These long lost games would wander the gaming wastes, lost in the ether. As the epheremarality of hardware becomes more and more prevalent, emulators and ROMs exist as a historical archive of long lost classics or forgotten games that deserve recognition. Perhaps the markets do not support a re-release, or there’s no public demand – how will I get a copy of Suikoden II if I don’t pay exorbitant second-hand prices? Thus do we justify our downloading something copyrighted – “well, I’d buy it if I had the cash.”
Because of the circumstances, this has always been a contentious issue; same goes with abandonware, expired PC software licenses and their ilk. If the company won’t release them, why not use them? My desire, though, should not count as a factor in this deliberation; any way you place the issue in question, it amounts to “getting something for nothing”. In a capitalist society, this argument does not hold water due to copyright laws. None of these products of the technological age hit that seventy-five year mark, or are even close (Not even SpaceWar!, for goodness sake). Downloading them still becomes akin to violating that law, which (if we take Romans seriously) works by God’s power.
Now, a democracy/republic engenders a further question: since we can change the law, does that mean it is God given? And to that I counter with Calvinist legal theory and say: yes, yes it is. Whatever the current law, we as a society collectively agree that these exist as “good laws” and not bad ones. If there’s a big problem with an issue, we take it to court. If the issue becomes problematic enough (at least in America), the Supreme Court deliberates to decide whether or not said law remains valid based on a number of factors.
Now, as should be rather obvious, me getting free stuff doesn’t equate to a Constituional violation of the highest order. Frankly, I do not think the government cares about whether or not I see an official English language release of Seiken Densetstu 3 from Square-Enix, and that I’ll use an emulator instead. My general rule of thumb for these issues comes down to whether or not I can own the original product in question (which, conveniently, I do for SD3). Let me throw out Grim Fandango as the example (insert any Neo Geo game ever released if that works better). Suppose you want to play Grim Fandango, but there’s been no re-release of the game as of yet on GoG or any other digital distribution channel. Suppose also that the game goes for exorbitant prices on eBay. What do you do? Do you just go and download it?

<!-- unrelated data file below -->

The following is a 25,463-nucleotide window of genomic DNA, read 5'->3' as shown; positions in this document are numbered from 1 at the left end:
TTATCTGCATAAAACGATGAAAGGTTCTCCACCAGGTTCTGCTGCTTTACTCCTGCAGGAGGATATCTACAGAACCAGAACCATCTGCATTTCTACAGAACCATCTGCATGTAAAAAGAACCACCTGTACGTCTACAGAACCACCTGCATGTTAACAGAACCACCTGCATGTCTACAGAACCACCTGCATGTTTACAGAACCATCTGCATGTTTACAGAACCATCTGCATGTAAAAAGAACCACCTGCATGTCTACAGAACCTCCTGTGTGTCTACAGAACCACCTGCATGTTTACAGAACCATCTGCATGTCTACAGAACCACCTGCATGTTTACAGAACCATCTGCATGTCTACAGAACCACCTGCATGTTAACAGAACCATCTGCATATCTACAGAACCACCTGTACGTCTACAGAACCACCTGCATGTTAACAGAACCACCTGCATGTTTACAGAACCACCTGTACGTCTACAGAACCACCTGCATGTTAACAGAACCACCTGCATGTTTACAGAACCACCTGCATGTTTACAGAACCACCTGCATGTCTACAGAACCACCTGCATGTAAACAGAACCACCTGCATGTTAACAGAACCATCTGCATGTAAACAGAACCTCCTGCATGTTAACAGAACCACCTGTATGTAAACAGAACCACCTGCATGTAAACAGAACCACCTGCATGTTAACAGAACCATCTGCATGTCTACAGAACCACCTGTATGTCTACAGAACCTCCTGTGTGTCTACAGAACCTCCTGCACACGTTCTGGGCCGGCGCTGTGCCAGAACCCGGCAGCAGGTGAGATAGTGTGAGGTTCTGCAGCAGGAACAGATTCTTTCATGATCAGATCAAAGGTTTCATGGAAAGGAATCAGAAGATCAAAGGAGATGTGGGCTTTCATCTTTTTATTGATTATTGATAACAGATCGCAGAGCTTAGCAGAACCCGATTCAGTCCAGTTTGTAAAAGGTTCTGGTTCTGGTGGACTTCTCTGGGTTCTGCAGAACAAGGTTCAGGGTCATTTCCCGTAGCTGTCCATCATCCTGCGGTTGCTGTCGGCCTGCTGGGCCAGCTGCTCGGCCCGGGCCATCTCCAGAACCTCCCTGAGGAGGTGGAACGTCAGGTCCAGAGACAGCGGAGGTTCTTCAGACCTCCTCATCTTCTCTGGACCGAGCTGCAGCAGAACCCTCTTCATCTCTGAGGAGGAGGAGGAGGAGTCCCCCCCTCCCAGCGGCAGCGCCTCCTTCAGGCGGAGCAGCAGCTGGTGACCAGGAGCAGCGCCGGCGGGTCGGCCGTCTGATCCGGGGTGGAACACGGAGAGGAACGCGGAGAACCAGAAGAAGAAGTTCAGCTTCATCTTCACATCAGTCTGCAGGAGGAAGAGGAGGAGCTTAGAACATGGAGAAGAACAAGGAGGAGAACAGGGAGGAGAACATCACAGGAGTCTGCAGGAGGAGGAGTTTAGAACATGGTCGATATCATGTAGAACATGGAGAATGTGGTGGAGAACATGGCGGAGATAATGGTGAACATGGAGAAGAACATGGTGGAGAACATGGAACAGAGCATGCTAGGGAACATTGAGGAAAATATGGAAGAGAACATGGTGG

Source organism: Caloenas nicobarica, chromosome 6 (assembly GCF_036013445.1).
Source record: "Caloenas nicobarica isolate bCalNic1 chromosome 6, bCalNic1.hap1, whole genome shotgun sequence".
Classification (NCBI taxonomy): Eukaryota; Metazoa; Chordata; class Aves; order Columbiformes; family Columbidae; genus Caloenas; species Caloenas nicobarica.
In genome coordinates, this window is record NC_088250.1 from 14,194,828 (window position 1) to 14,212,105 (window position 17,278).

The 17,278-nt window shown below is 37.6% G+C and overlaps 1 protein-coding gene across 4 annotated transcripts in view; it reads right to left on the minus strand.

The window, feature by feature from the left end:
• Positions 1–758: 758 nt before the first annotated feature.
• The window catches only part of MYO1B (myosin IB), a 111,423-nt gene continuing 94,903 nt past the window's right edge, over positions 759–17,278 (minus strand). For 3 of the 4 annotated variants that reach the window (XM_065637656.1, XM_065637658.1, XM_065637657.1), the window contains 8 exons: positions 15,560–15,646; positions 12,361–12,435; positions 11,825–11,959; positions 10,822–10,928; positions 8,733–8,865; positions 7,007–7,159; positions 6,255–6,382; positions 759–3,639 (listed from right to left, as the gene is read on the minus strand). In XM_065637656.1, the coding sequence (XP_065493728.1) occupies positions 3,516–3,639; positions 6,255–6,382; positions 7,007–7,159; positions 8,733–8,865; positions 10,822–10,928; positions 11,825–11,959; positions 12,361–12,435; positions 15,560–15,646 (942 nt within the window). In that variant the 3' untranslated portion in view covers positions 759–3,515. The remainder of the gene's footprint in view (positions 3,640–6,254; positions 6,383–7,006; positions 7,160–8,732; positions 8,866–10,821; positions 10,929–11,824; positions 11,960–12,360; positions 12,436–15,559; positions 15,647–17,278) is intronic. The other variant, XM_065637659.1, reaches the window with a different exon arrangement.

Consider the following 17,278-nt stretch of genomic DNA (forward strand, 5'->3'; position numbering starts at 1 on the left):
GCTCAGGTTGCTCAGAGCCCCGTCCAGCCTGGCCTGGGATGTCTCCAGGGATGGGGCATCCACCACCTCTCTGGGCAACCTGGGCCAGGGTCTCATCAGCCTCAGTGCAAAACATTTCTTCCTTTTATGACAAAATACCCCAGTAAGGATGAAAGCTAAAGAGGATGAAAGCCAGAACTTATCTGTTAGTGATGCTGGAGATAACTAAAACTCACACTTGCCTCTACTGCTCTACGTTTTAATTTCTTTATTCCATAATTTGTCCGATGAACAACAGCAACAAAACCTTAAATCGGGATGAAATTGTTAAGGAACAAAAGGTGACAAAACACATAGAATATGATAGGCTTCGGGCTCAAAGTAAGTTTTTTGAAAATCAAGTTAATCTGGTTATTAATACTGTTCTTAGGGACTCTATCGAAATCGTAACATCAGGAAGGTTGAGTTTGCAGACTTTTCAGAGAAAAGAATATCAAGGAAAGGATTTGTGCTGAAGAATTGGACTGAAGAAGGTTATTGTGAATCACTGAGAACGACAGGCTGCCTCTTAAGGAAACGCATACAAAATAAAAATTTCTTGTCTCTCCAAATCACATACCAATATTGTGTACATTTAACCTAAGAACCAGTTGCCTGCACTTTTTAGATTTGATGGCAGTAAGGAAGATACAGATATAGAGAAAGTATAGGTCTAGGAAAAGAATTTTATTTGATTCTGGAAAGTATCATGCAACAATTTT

My personal answer? Much as I may want to play it at some point, that’s still not my copyright; I don’t own. Neither do the people who actually made the game (at least if they’ve left the company or gone to other companies to work), but they agreed to the terms of ownership as they developed it. Lucasarts keeps the game, but they’re within their own rights never to release it again due to the whims of the marketplace. Whenever it becomes commercially viable to release again (which looks like soon, given The Walking Dead’s success), then it will find release. As Nintendo’s legal department might put the question and the answer:
Isn’t it Okay to Download Nintendo ROMs for Games that are No Longer Distributed in the Stores or Commercially Exploited? Aren’t They Considered “Public Domain”?
No, the current availability of a game in stores is irrelevant as to its copyright status. Copyrights do not enter the public domain just because they are no longer commercially exploited or widely available. Therefore, the copyrights of games are valid even if the games are not found on store shelves, and using, copying and/or distributing those games is a copyright infringement.
Regardless of whether I personally want to play a game or not, or even whether it’s financially viable to find a used copy, does not mean I simply download what I want to play. I’m one to track down those games if I have to play it; at least I legally own said game. I want to pay them for creating the product rather than stealing it outright.
If you had a copyright of something AMAZING, I’m sure you would not want anyone to violate it either. All the material written on this blog isn’t copyrighted, but it IS MY INTELLECTUAL PROPERTY. Taking it and posting it somewhere else on the Internet as your own work constitute plagiarism and stealing. Society does not work in making any kind of product if someone just outright steals an idea without credit given. When it comes to programs, it’s even more straightforward: using it for reason unintended constitutes a violation of the law.
Unfortunately, you can’t always get what you want. But there’s so many games out there, I can’t imagine one particular product making all the difference.